Tribal casinos have always been a way for Indigenous Peoples Groups in the United States to support their members. One of those groups is embarking on a new program that will make tribal gaming revenues even more beneficial for its populace.
A 2014 federal law gives members of such tribes the ability to receive payments from gaming authorities without including those payments on federal income tax reports. The payments must satisfy certain parameters to qualify, however.
New method of distributing tribal gaming revenues
According to Holly Kays of Smoky Mountain News, the group initiating a new program for gaming revenue payments is the Eastern Band of Cherokee Indians. The Cherokee Gaming Commission oversees the operations at two casinos in North Carolina, another in Indiana, and one in Virginia as well.
Kays reports that a new program called GenWell was presented at a recent meeting of the Eastern Band’s tribal council. The program employs tenets of the Tribal General Welfare Exclusion Act of 2014.
That federal statute allows members of Indigenous Peoples Groups to receive payments from governing bodies and exclude that cash from their annual tax filings. The act does impose restrictions on both the distribution and use of those funds, however.
Restrictions on tax-free payments
According to the act’s text, the payments must be available to all eligible members of a tribe. Additionally, the disbursements cannot be payments for goods or services provided. Recipients of the payments can only use them to promote their health and wellness.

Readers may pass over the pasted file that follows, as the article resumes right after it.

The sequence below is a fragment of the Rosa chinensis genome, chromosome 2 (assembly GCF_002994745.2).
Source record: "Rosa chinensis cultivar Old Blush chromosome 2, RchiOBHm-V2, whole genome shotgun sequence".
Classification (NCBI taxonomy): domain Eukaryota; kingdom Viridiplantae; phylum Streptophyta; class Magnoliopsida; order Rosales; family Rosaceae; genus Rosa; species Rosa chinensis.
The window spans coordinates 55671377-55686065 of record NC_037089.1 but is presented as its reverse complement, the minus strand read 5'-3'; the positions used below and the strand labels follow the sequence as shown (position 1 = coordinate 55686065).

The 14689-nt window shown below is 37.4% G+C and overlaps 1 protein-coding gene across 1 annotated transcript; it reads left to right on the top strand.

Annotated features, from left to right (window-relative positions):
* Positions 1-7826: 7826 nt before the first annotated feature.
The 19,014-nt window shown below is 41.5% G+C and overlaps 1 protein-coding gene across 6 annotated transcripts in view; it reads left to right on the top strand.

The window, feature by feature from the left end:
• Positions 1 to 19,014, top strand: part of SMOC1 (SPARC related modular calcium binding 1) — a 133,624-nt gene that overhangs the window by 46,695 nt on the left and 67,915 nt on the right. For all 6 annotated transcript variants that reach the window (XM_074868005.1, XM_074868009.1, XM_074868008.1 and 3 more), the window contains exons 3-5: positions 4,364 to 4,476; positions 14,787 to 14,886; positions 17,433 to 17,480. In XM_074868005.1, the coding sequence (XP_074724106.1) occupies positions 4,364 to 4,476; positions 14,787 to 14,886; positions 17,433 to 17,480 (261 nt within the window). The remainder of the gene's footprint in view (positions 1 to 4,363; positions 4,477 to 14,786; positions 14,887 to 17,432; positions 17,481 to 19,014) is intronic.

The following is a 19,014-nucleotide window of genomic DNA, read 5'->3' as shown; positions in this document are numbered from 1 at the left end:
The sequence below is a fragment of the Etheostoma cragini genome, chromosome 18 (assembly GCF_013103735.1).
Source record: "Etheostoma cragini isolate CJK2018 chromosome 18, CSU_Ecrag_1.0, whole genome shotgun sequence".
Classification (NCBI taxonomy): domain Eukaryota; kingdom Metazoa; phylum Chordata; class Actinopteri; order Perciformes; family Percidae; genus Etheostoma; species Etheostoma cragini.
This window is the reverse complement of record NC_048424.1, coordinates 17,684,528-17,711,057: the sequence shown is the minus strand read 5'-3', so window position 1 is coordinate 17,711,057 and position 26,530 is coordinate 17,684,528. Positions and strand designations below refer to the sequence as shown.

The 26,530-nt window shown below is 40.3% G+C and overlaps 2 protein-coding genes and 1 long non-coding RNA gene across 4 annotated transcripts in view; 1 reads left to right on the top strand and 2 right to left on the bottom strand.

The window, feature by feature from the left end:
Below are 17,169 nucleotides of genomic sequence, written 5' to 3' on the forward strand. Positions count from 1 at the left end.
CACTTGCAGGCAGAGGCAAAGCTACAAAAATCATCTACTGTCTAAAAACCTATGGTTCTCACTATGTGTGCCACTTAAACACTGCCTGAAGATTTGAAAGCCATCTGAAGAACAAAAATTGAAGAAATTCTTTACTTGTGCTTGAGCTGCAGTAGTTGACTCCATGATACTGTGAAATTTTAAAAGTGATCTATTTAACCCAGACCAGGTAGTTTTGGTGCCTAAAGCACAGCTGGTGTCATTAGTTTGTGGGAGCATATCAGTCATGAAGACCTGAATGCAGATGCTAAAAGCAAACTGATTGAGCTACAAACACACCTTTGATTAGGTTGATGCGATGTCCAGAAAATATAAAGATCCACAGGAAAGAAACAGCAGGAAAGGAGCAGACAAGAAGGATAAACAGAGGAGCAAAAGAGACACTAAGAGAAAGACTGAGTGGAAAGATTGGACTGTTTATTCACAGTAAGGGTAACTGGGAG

That’s a potentially broad brush to paint with, though. The money could potentially cover expenses from medical bills to mortgages or even automobile loan installments. Kays says members of the Eastern Band of Cherokee Indians who enroll in the program could expect monthly payments of at least $800, with semiannual overages based on how much revenue the casinos take in.
Thus, each eligible member of the tribe stands to gain thousands of dollars each year in tax-free money from this program. The tribal council still needs to finalize parts of GenWell, but members of the ECBI are already benefitting from gaming revenues.
General benefits of tribal gaming
According to the ECBI government website, members of the tribe currently get per capita payments on a monthly basis. Eligible members start receiving those payments automatically when they turn 18 years of age. While those are taxable funds, those payments don’t come with the same types of usage restrictions.
However, members’ per capita payments through their 18th birthdays are also stored in a trust fund. Another benefit that the ECBI provides to its members includes assistance with higher education. While Kays states the tribal council could give members a choice between per capita and GenWell payments at first, the council might convert all disbursements to the GenWell program in the future.
That could provide members of the ECBI with a way to improve their quality of life even more and become greater stakeholders in the success of the tribes’ gaming operations.